ICE Has to Release Kids From Detention. It Refuses to Let Their Parents Join Them.

Immigrants seeking asylum hold hands as they walk across the ICE South Texas Family Residential Center, Friday, Aug. 23, 2019, in Dilley, Texas. Eric Gay / AP Photo

For indispensable reporting on the coronavirus crisis and more, subscribe to Mother Jones’ newsletters.Time has run out for Immigration and Customs Enforcement to release the more than 100 children currently being held in immigration detention. After several delays, a federal judge’s ruling that ICE must release minors held in the agency’s three family detention centers is set to go into effect today. On Saturday, the Trump administration asked Judge Dolly Gee of the US District Court of Los Angeles to delay the order again, but Gee held firm. Her message was clear: Release the children—but don’t even think about ripping them away from their parents without their consent.
In April, Gee ordered ICE  “to make every effort to promptly and safely” release children in the wake of the coronavirus pandemic as part of her oversight of the Flores settlement, which set standards for the treatment of children in immigration custody. The settlement states that children can be held by ICE for no longer than 20 days. But it says nothing about the parents detained alongside their children. So following Gee’s decision, ICE presented parents with an unthinkable decision: Release their children to sponsors and be separated, or remain together in detention and risk contracting COVID-19. As my colleagues Fernanda Echavarri and Noah Lanard reported:

Lawyers with the legal-aid groups RAICES, ALDEA, and Proyecto Dilley say ICE effectively ambushed their clients and blocked parents from consulting attorneys before answering that question. In some cases, parents were asked if they would want to put their children up for adoption or send them to foster homes, said Andrea Meza, RAICES’ director of family detention services. “Our clients were appalled that this would even be a question posed to them,” Meza added. “One client stated that he and his family expected more coming to the United States and seeking protection.” 

Judge Gee would follow up her April order with an even stronger one in June, likening the threat of coronavirus in the family residential facilities to a house “on fire” and putting a firm deadline on the kids’ release: July 17. (This deadline was then delayed by 10 days after both sides asked for more time.)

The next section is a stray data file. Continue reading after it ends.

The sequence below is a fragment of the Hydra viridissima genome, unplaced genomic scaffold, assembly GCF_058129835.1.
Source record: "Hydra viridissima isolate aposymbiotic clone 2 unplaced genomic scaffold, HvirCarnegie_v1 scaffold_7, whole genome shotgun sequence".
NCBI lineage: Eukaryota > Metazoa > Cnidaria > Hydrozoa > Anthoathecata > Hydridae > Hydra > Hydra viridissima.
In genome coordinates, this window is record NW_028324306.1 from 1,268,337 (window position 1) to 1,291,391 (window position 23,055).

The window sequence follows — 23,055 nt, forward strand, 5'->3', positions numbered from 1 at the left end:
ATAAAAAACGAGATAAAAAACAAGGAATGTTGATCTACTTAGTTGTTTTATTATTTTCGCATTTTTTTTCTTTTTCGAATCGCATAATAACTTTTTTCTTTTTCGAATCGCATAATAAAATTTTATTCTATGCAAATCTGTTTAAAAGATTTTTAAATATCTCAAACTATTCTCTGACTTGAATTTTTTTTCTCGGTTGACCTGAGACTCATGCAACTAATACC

In the meantime, RAICES and ALDEA lawyers have tried to secure the release of entire families by way of a separate lawsuit, also citing the imminent threat of COVID-19. On Wednesday, they filed a preliminary injunction requesting the immediate release of families, but it was denied by a different judge. 
Amy Maldonado, a lawyer representing some of the detained families, emphasized that the government’s decision to continue to hold people is arbitrary. “They could let people out tomorrow,” she said. “They could have let people out six months ago.”
For advocates, it was another sign pointing to the inevitability that detained families might once again be faced with the “binary choice” of releasing children to a sponsor and facing indefinite separation, or staying together inside. Another indicator? An influential attorney representing child detainees has come out in support of asking parents to make this choice. As Tina Vasquez at Prism lays out, Peter Schey—the veteran LA lawyer who has argued Flores on behalf of children since the case’s inception in 1985—has clashed in recent years with other immigration lawyers over his support for a child release protocol that amounts to family separation.
On July 21, RAICES and ALDEA lawyers filed a motion to intervene in the Flores case, saying the interests of the children “are not adequately represented and irretrievably at odds” with Schey’s opinion. They say that especially in the wake of a pandemic, any policy forcing parents to make such a choice is inherently coercive, and that ICE should release entire families to protect them from the virus. Schey replied by saying he didn’t believe any intervention by the other lawyers was necessary.
The government took this internal division among child immigration attorneys as an opportunity to request another delay in the deadline, but Judge Gee rejected it. In a last-minute order issued Saturday, she said in no uncertain terms that the deadline for release would remain firm, and that ICE has been expressly forbidden from separating children from their parents without their consent. Until a process for waiving that consent is established, things remain at a standstill.
Though reports submitted to the courts indicate that ICE has improved sanitary conditions inside its detention centers, the threat of the coronavirus is still very real. Forty-seven cases of the virus have been documented at the Karnes family detention center and one at the Dilley detention center, both located in Texas. And lawyers say their clients still aren’t being adequately protected.
On a video conference hosted by RAICES, Shalyn Fluharty, the director of Proyecto Dilley, a group that offers pro bono legal representation to families detained inside the South Texas family detention center, described the practice of cohorting, keeping people who have tested positive for COVID-19 together in an isolated part of the facility, as a “failure” at the center. Maldonado described a Fourth of July celebration of over 100 people at Dilley where there was “not consistent mask-wearing.”
As of July 22, 3,781 people in ICE custody have tested positive for the virus since February, and four detainees and four guards have died.
Maldonado believes that the pandemic should be enough to compel the government to release people, but doubts that it will. “I believe they are going to continue fighting to detain families—some with children as young as one year—simply to be cruel.”